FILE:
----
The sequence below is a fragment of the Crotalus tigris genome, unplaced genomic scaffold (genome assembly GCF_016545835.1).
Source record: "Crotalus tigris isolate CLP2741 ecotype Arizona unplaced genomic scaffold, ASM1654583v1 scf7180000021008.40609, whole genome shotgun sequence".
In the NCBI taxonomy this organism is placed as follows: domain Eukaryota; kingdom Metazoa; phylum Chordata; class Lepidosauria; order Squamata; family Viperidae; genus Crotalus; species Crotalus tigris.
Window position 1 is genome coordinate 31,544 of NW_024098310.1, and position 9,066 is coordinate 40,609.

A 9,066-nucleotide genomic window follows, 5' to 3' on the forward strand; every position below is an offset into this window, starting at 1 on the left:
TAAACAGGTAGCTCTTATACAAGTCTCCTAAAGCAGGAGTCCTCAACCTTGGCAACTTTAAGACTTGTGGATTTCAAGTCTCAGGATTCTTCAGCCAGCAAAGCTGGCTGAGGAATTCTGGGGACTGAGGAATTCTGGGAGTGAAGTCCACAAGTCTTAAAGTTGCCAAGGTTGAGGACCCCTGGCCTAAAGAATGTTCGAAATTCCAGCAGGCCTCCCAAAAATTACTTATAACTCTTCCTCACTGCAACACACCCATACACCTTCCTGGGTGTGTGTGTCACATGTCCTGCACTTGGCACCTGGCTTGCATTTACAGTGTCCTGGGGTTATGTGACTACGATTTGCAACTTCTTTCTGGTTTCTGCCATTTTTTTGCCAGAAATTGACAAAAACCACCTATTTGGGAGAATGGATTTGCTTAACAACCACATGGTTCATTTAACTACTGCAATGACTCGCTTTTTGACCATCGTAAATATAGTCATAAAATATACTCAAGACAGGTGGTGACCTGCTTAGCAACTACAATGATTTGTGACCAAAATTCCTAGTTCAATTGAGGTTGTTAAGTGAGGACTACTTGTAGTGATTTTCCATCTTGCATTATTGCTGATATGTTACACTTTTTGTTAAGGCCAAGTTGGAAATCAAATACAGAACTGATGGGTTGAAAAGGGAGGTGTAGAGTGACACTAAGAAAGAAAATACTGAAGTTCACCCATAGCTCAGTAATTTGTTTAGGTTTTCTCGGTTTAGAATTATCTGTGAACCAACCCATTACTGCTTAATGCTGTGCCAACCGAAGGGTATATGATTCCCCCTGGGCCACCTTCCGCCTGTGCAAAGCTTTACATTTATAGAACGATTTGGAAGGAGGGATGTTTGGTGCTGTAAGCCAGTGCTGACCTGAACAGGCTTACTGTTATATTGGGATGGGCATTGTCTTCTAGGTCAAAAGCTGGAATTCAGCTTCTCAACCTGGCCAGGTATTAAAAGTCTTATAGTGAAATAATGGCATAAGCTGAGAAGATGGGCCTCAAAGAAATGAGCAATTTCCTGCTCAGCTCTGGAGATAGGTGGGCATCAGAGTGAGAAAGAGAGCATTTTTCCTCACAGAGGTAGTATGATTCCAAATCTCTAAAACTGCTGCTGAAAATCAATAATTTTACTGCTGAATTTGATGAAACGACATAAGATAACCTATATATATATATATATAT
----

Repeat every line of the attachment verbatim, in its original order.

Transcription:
The sequence below is a fragment of the Crotalus tigris genome, unplaced genomic scaffold (genome assembly GCF_016545835.1).
Source record: "Crotalus tigris isolate CLP2741 ecotype Arizona unplaced genomic scaffold, ASM1654583v1 scf7180000021008.40609, whole genome shotgun sequence".
In the NCBI taxonomy this organism is placed as follows: domain Eukaryota; kingdom Metazoa; phylum Chordata; class Lepidosauria; order Squamata; family Viperidae; genus Crotalus; species Crotalus tigris.
Window position 1 is genome coordinate 31,544 of NW_024098310.1, and position 9,066 is coordinate 40,609.

A 9,066-nucleotide genomic window follows, 5' to 3' on the forward strand; every position below is an offset into this window, starting at 1 on the left:
TAAACAGGTAGCTCTTATACAAGTCTCCTAAAGCAGGAGTCCTCAACCTTGGCAACTTTAAGACTTGTGGATTTCAAGTCTCAGGATTCTTCAGCCAGCAAAGCTGGCTGAGGAATTCTGGGGACTGAGGAATTCTGGGAGTGAAGTCCACAAGTCTTAAAGTTGCCAAGGTTGAGGACCCCTGGCCTAAAGAATGTTCGAAATTCCAGCAGGCCTCCCAAAAATTACTTATAACTCTTCCTCACTGCAACACACCCATACACCTTCCTGGGTGTGTGTGTCACATGTCCTGCACTTGGCACCTGGCTTGCATTTACAGTGTCCTGGGGTTATGTGACTACGATTTGCAACTTCTTTCTGGTTTCTGCCATTTTTTTGCCAGAAATTGACAAAAACCACCTATTTGGGAGAATGGATTTGCTTAACAACCACATGGTTCATTTAACTACTGCAATGACTCGCTTTTTGACCATCGTAAATATAGTCATAAAATATACTCAAGACAGGTGGTGACCTGCTTAGCAACTACAATGATTTGTGACCAAAATTCCTAGTTCAATTGAGGTTGTTAAGTGAGGACTACTTGTAGTGATTTTCCATCTTGCATTATTGCTGATATGTTACACTTTTTGTTAAGGCCAAGTTGGAAATCAAATACAGAACTGATGGGTTGAAAAGGGAGGTGTAGAGTGACACTAAGAAAGAAAATACTGAAGTTCACCCATAGCTCAGTAATTTGTTTAGGTTTTCTCGGTTTAGAATTATCTGTGAACCAACCCATTACTGCTTAATGCTGTGCCAACCGAAGGGTATATGATTCCCCCTGGGCCACCTTCCGCCTGTGCAAAGCTTTACATTTATAGAACGATTTGGAAGGAGGGATGTTTGGTGCTGTAAGCCAGTGCTGACCTGAACAGGCTTACTGTTATATTGGGATGGGCATTGTCTTCTAGGTCAAAAGCTGGAATTCAGCTTCTCAACCTGGCCAGGTATTAAAAGTCTTATAGTGAAATAATGGCATAAGCTGAGAAGATGGGCCTCAAAGAAATGAGCAATTTCCTGCTCAGCTCTGGAGATAGGTGGGCATCAGAGTGAGAAAGAGAGCATTTTTCCTCACAGAGGTAGTATGATTCCAAATCTCTAAAACTGCTGCTGAAAATCAATAATTTTACTGCTGAATTTGATGAAACGACATAAGATAACCTATATATATATATATATAT